Ste Wynne has embarked on quite a journey since signing for Everton’s Academy at the age of 12.
A promising young player, he remained with the Toffees for the next seven years.
After a spell playing non-league football, he decided to take a new path and – thanks to the qualifications he earned during his time at the Blues’ Academy – was able to go to college and subsequently secure a place at university.
After flourishing in his sport and education course, he returned to Everton to work for the Club’s Free School and is now a support worker on EitC’s Breathing Space programme
The scheme supports young people aged 14 to 19 who are either currently in care or at risk of entering the care system, helping them to achieve in school, improve their health and wellbeing and develop their self-esteem.
“As a youngster, I was all ‘football, Everton, football, Everton’ – that’s all I could think about!” says Ste.
“Thankfully, with the help of Club, I had that wraparound support when I was here and, as well as the training, I got the education side of things right. I was supported a lot by Mike Dickinson, who was the Head of Education and Welfare at the Academy.
“I ended up getting the qualifications, so it helped me later on in life.
“My story is quite unique. I’ve had a working-class background and the professional, nurturing side of the Club, which has helped me develop.
“I use aspects of that - coming through the Club, the professionalism, the things they instilled in me - to try to help the young people I work with now.”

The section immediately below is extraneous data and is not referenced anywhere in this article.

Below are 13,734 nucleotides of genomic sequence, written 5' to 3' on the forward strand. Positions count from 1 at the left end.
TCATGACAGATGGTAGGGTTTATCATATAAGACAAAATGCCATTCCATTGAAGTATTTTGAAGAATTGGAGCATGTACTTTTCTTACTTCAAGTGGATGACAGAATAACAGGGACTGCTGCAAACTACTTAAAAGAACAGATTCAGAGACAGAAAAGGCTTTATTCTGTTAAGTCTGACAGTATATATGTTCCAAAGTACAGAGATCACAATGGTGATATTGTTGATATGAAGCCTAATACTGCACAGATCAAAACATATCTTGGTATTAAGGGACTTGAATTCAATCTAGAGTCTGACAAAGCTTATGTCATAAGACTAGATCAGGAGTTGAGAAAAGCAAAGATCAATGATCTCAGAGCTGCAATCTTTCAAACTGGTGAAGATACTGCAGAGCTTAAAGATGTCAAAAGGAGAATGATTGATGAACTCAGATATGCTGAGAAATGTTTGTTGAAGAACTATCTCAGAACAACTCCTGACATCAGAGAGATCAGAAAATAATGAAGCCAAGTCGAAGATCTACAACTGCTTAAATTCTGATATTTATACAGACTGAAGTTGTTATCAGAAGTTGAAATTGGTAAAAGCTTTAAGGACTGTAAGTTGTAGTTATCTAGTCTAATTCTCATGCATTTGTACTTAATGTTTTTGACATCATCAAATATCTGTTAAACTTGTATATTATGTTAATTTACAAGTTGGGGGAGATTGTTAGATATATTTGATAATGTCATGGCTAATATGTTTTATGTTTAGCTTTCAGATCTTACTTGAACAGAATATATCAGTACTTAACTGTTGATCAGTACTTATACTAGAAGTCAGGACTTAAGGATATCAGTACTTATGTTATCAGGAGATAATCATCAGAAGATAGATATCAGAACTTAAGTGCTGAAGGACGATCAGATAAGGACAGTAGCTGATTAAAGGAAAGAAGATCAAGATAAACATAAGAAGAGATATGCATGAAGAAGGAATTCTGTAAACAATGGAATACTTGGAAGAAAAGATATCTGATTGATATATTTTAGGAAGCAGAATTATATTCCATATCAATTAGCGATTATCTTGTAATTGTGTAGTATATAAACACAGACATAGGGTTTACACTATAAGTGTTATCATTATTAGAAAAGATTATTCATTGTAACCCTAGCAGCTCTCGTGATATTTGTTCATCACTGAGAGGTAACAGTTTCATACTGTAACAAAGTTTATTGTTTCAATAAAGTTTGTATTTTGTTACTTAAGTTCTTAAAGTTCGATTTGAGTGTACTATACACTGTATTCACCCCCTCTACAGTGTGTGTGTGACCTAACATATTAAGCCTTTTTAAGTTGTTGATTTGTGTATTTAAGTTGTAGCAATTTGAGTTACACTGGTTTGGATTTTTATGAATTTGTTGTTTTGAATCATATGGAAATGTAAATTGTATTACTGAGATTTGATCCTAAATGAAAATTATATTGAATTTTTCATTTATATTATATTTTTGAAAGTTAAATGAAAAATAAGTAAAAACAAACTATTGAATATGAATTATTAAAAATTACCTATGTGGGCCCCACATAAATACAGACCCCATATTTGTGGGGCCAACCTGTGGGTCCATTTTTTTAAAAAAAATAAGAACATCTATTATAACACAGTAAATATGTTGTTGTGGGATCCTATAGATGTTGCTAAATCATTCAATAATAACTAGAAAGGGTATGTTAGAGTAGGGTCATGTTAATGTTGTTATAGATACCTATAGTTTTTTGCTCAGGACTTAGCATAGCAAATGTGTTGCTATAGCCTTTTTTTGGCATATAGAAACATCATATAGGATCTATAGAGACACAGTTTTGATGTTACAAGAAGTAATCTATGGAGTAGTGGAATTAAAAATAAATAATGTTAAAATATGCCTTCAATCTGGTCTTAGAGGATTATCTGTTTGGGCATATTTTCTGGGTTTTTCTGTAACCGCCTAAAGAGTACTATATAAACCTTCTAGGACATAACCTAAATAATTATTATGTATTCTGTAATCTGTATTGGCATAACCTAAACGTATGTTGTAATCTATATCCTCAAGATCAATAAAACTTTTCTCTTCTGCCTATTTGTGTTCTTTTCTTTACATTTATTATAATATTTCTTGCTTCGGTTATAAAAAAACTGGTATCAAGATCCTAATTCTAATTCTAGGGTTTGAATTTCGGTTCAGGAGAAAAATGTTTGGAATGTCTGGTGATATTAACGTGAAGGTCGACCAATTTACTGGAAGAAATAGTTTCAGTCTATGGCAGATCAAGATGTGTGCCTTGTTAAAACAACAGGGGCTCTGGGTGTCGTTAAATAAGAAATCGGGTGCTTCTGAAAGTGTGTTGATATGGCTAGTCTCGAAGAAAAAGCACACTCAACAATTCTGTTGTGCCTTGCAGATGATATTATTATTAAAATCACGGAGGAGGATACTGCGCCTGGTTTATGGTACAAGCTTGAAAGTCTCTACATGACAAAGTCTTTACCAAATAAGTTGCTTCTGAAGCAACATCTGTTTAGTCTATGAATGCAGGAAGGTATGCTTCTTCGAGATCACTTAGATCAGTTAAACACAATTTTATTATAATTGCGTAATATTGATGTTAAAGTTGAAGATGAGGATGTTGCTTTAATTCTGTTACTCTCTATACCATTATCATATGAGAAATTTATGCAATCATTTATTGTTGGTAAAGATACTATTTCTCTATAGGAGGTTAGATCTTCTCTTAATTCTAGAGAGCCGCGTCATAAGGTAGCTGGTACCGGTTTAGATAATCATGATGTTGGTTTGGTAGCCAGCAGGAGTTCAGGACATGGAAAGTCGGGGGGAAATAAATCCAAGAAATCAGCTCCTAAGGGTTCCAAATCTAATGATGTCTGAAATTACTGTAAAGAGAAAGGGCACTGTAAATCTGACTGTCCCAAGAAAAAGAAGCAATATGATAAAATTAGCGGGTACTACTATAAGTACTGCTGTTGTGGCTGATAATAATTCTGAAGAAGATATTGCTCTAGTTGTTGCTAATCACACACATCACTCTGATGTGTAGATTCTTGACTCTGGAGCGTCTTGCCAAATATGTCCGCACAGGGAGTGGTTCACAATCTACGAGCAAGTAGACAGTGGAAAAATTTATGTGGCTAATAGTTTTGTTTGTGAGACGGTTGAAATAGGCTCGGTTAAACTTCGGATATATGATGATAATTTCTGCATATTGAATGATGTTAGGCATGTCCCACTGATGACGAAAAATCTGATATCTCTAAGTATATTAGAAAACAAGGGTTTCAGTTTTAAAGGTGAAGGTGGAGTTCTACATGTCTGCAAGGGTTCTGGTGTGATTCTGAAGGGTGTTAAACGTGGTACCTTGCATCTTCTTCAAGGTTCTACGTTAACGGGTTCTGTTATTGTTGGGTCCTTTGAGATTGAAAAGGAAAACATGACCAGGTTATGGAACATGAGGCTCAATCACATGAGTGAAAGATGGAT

Wynne beams with pride when speaking about the progress and achievements of the young people he has helped develop in his time working at the Free School.
While he emphasises “there have been so many success stories”, he believes the journey made by one particular student highlights EITC’s ability to change lives.
“This person had struggled in mainstream education but through the support she got with us, her confidence and self-esteem improved,” Wynne explains.
“She’s now working at a gym with the professional boxer Derry Mathews and she’s also working with us part-time at the Everton youth zone provision we run.
“I built a rapport with her at the Free School and I still speak to her mum and dad, and now go to circuit training sessions she runs at the weekend!”
Wynne once dreamed of lining up for the Blues and making his mark on the hallowed turf of Goodison Park. While this was not to be, he appears in his element in his current role.
He emphasises how the variety of his role at EitC and the opportunity to make a positive, lasting impact on the lives of disadvantaged young people makes his job “extremely rewarding”.
“I was an Evertonian, my whole family were all Evertonians, so my hopes and aspirations were to be at Everton, but it’s now in a completely different capacity,” he says.
“In the role I’m in now, I can be doing home visits, supporting young people in schools, and supporting people here if they need any help with employability and CVs.
“The people who we work with, you can see that it matters to them. Some of the young people I work with, three or four years down the line they still come and see you and tell you it’s fantastic the stuff that we’ve done for them and the hope we’ve given them. Some of the things we do here are fantastic.
“It’s not just a job to me – it means more.”
To find out more about the life-changing, life-saving work of Everton in the Community, click here